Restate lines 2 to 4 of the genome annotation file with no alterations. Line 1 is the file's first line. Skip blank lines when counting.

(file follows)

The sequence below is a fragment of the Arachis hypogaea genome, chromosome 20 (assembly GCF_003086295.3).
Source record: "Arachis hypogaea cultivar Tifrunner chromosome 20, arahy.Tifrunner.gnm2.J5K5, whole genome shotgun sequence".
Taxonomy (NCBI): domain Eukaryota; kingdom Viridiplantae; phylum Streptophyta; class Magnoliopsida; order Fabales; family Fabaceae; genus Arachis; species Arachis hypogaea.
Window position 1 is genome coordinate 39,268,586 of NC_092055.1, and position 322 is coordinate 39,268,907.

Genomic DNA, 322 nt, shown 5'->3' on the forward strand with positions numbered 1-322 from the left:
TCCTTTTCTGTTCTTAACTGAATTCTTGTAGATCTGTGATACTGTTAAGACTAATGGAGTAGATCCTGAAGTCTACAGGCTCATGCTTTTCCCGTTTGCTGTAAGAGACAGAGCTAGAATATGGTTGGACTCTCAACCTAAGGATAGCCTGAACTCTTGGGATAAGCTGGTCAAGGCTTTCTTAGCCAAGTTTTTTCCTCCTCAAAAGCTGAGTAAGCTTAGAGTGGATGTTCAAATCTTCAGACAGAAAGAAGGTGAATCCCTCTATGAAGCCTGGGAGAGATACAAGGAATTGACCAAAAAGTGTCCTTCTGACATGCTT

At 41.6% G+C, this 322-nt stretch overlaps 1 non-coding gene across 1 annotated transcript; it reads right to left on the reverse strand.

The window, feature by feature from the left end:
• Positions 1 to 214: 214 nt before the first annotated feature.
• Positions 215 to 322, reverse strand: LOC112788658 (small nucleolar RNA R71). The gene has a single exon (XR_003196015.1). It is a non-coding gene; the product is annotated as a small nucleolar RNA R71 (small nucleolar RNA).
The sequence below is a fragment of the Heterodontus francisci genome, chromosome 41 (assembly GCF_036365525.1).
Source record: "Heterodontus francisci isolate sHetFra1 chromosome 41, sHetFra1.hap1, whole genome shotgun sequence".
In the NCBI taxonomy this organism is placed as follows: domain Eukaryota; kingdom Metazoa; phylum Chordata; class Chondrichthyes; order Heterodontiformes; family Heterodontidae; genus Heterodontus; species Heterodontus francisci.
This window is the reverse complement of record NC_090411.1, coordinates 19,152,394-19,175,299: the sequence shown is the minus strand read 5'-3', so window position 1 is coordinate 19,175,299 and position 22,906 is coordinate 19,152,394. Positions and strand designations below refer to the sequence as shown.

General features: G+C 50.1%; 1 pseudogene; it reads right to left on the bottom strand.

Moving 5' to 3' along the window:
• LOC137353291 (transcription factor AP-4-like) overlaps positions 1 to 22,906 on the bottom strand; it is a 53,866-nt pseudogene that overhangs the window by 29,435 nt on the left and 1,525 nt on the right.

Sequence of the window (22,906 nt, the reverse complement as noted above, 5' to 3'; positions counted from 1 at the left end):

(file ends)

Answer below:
Source record: "Arachis hypogaea cultivar Tifrunner chromosome 20, arahy.Tifrunner.gnm2.J5K5, whole genome shotgun sequence".
Taxonomy (NCBI): domain Eukaryota; kingdom Viridiplantae; phylum Streptophyta; class Magnoliopsida; order Fabales; family Fabaceae; genus Arachis; species Arachis hypogaea.
Window position 1 is genome coordinate 39,268,586 of NC_092055.1, and position 322 is coordinate 39,268,907.